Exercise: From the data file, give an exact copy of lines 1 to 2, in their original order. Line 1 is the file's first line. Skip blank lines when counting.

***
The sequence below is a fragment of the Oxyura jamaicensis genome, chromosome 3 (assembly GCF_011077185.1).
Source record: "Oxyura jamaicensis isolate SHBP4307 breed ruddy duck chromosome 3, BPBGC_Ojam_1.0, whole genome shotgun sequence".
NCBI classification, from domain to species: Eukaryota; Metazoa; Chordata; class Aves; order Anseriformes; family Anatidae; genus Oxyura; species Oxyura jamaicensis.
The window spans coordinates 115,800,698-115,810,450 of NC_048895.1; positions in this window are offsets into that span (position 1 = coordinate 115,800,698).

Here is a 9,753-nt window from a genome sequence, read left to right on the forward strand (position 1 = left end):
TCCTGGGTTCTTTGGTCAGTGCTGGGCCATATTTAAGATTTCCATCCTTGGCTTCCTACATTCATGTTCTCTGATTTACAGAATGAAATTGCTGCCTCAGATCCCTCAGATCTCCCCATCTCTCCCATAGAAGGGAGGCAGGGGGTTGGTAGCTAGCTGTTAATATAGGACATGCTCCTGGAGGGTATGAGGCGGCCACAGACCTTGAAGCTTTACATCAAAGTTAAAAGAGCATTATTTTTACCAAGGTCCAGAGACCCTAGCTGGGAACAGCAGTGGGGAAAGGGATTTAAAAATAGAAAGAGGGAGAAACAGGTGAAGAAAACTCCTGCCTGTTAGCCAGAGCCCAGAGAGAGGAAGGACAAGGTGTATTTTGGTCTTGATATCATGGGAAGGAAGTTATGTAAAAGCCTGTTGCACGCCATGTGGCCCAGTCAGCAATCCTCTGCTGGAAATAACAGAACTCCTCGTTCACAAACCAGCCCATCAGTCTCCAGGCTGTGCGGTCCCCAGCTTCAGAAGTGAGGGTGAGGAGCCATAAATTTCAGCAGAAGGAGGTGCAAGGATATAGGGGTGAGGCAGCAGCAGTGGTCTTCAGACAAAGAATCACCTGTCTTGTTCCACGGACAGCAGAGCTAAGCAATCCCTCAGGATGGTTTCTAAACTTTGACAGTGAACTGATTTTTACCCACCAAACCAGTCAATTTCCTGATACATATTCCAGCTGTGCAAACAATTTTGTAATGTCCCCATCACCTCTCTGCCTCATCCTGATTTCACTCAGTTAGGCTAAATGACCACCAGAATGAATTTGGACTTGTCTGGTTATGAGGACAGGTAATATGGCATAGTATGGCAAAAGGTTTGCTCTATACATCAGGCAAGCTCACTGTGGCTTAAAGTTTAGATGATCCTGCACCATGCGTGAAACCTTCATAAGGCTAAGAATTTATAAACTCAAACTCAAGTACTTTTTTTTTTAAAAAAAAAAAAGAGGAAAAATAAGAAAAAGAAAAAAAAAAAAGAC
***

The sequence below is a fragment of the Oxyura jamaicensis genome, chromosome 3 (assembly GCF_011077185.1).
Source record: "Oxyura jamaicensis isolate SHBP4307 breed ruddy duck chromosome 3, BPBGC_Ojam_1.0, whole genome shotgun sequence".